I, for one, think Casey Anthony wants to testify. But should she?
Casey is the decider, not her defense team. Many people believe that the decision for a client to testify is solely the lawyer’s prerogative. Yet, legally, the decision rests with the client, taken under the lawyer’s advisement. If the lawyer knows the client will lie willfully on the stand, however, the lawyer must in-camera inform the court and may have to withdraw. In a trial where many viewers might expect Casey Anthony to stand and confess, there are others who anticipate her remaining sullen and silent–as she has consistently been so far. The world is riveted by this case, wondering whether she will, or will not, testify, while legal commentators constantly debate the question, “Should she, or shouldn’t she?”
The nearly uniform opinion of the legal analysts is that she should not testify. This is because they believe she is a chronic, habitual liar. It is also because this is a case for the defense to raise reasonable doubt; to call a particularly weak defendant just might upset the applecart. Calling Casey to the stand could do far more than that. Recall the epic cross-examination question in the film Witness For the Prosecution? “Were you lying then, or are you lying now, or are you just a contemptible, habitual liar?”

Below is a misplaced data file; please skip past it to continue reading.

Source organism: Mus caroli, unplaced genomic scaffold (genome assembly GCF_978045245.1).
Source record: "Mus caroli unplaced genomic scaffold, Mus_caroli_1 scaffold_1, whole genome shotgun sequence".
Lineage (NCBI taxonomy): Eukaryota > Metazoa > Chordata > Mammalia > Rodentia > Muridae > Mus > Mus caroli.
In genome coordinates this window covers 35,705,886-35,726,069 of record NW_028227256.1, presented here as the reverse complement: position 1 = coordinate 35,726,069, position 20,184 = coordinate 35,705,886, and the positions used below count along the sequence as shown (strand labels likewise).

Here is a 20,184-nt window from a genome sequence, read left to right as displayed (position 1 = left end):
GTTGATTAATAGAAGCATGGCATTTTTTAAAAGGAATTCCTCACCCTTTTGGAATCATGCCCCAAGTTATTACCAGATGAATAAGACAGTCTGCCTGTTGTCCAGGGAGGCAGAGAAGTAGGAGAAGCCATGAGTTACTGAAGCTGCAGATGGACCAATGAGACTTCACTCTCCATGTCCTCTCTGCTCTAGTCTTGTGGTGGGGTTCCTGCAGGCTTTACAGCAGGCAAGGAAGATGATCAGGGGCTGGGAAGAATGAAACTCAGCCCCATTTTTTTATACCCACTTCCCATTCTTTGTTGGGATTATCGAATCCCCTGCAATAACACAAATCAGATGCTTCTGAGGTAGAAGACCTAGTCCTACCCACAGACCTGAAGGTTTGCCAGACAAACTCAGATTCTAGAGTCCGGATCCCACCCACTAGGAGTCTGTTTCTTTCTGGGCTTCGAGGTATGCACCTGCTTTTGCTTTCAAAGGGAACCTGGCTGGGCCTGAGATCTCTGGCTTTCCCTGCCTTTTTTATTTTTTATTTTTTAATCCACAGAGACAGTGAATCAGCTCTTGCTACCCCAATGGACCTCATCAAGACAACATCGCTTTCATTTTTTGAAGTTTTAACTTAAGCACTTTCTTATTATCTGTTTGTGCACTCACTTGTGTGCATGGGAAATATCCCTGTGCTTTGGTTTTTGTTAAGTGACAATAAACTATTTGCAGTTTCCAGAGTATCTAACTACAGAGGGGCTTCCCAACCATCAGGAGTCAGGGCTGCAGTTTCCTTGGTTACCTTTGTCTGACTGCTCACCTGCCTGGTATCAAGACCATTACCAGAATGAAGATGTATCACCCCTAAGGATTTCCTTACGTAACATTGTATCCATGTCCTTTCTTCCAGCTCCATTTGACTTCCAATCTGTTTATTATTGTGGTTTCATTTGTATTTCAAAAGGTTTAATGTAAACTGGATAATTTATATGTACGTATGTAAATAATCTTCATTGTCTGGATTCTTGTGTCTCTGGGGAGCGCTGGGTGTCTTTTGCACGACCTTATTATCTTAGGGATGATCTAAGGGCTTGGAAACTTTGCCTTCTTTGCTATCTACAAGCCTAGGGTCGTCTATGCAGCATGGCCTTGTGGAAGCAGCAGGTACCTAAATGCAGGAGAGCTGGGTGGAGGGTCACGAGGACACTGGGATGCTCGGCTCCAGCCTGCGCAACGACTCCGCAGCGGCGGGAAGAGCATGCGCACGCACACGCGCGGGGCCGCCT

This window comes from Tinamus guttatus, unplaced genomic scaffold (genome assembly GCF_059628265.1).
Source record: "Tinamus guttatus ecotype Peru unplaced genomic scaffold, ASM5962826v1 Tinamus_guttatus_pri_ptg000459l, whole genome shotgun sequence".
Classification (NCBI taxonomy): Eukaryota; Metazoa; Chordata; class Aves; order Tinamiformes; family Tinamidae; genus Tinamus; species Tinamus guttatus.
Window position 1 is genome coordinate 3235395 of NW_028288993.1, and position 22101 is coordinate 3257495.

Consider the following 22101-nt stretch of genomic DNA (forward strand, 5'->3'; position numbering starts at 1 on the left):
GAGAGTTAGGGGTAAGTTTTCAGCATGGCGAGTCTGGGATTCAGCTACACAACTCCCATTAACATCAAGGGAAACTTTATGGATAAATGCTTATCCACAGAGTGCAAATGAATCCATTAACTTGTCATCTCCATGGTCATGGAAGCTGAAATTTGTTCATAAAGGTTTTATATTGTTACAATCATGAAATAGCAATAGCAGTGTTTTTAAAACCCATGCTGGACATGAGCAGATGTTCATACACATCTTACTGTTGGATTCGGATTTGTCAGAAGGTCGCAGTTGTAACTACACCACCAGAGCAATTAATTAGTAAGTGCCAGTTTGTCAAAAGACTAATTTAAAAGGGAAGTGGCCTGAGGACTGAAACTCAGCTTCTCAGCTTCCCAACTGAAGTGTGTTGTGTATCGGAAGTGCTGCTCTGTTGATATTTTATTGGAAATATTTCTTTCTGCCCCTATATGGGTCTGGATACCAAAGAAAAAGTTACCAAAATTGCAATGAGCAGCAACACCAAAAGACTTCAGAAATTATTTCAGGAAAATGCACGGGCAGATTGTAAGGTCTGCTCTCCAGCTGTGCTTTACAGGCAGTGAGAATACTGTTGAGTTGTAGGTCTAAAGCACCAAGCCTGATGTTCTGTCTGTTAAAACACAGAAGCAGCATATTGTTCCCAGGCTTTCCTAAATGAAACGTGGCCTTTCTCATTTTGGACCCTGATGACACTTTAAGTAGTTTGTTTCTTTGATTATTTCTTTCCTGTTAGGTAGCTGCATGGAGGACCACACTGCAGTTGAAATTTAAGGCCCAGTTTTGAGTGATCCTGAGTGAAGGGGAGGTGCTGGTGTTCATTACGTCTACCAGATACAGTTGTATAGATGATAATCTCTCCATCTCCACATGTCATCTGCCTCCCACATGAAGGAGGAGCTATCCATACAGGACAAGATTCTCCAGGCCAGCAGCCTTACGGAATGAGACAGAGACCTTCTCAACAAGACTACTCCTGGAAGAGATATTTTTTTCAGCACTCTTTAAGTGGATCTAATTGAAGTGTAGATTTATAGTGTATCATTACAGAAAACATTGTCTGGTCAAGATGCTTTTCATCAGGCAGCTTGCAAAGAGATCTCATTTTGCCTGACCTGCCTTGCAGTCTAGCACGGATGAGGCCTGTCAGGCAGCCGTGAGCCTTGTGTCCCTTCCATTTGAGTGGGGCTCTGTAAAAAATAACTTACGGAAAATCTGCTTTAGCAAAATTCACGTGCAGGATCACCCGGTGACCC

Or consider the Latin phrase, Falset in unum; Falset in omnibus. False in one. False in everything. In some jurisdictions, and in any event in jurors’ minds, if a witness testifies falsely, all the testimony can be disregarded. And if this defendant testifies falsely–which she will be judged to have already done considering evidence of her contemptible history of lying–a death-penalty verdict could become a reality, where, at this time, it is only a distant possibility in her mind.
Many have correctly discussed the fact that the defense bears no burden of proof. True, indeed. Also, that there is no need for the defense to provide evidence about the drowning theory in the Casey Anthony case. False. Falset in unum. Once the defense asserts that certain evidence will be adduced in the trial, the court accedes implicitly that there is good-faith basis for the assertion.
Opening statements can be looked at as tables of content, coming attractions and road maps of what the evidence will show. They are not supposed to be flights of fantasy, conjecture or full of hopefulness with regard to the evidence. Many say Casey need not testify. Falset in omnibus. As a legal commentator, I believe Casey Anthony has to testify. There is no evidence of a drowning accident, nor of sexual abuse, nor will there be, unless Casey Anthony, herself, takes the stand. If she doesn’t, the prosecution should ask that the defense’s opening remarks be stricken. With that, the defense team could be tainted as well by the inference evoked by the web of lies, leaving it without its primary defenses of accident and abuse.
Does Casey, or doesn’t she, want to testify? Should she or shouldn’t she testify? Will she, or won’t she testify? I believe that only Casey knows. But, as we all know, she has been wrong before.